Region-specific reductions of intracranial self-stimulation after uncontrollable stress: Possible effects on reward processes
Behavioural Brain Research , Volume 9 - Issue 2 p. 129- 141
Rates of responding for intracranial self-stimulation from the medial forebrain bundle, nucleus accumbens and substantia nigra were evaluated in mice that had been exposed to either escapable shock, yoked inescapable shock or no shock treatment. Whereas performance was unaffected by escapable shock, marked reductions of responding from the medial forebrain bundle and nucleus accumbens were evident following the uncontrollable shock treatment. Responding from the substantia nigra was unaffected by the stress treatment. Uncontrollable shock is thought to reduce the rewarding value of responding for electrical brain stimulation from those brain regions in which stressors are known to influence dopamine activity.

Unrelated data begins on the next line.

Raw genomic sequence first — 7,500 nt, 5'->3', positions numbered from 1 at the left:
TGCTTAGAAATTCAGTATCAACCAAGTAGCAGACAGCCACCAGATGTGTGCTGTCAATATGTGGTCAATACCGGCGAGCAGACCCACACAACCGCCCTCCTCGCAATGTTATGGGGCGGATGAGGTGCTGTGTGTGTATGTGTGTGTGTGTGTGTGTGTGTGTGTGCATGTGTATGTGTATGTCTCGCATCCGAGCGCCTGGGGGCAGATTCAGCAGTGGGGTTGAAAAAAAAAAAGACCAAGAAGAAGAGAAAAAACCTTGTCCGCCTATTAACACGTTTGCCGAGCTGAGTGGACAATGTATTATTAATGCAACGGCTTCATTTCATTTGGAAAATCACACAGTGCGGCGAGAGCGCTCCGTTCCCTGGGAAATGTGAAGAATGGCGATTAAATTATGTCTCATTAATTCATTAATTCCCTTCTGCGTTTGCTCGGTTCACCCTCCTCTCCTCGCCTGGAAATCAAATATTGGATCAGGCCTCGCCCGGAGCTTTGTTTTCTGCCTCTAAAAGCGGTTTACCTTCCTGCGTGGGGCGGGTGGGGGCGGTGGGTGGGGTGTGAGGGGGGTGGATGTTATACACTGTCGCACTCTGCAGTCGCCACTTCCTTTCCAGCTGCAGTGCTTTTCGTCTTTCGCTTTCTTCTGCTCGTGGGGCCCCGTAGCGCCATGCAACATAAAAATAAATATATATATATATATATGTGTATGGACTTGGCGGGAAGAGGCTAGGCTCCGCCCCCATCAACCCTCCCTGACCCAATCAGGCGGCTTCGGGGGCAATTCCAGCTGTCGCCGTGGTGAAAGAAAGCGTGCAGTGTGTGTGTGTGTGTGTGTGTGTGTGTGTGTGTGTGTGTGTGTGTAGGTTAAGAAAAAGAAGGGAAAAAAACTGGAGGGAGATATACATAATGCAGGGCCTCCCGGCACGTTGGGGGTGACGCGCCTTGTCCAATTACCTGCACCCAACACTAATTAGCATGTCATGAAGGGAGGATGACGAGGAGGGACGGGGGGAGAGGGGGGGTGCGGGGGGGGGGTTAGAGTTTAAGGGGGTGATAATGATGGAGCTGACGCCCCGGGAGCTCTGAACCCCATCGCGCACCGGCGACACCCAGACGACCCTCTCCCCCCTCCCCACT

|electrical brain stimulation, medial forebrain bundle, mouse, nucleus accumbens, stress, substantia nigra|
|Behavioural Brain Research|
|Organisation||Department of Psychology|
Zacharko, R.M. (Robert M.), Bowers, W.J. (Wayne J.), Kokkinidis, L. (Larry), & Anisman, H. (1983). Region-specific reductions of intracranial self-stimulation after uncontrollable stress: Possible effects on reward processes. Behavioural Brain Research, 9(2), 129–141. doi:10.1016/0166-4328(83)90123-7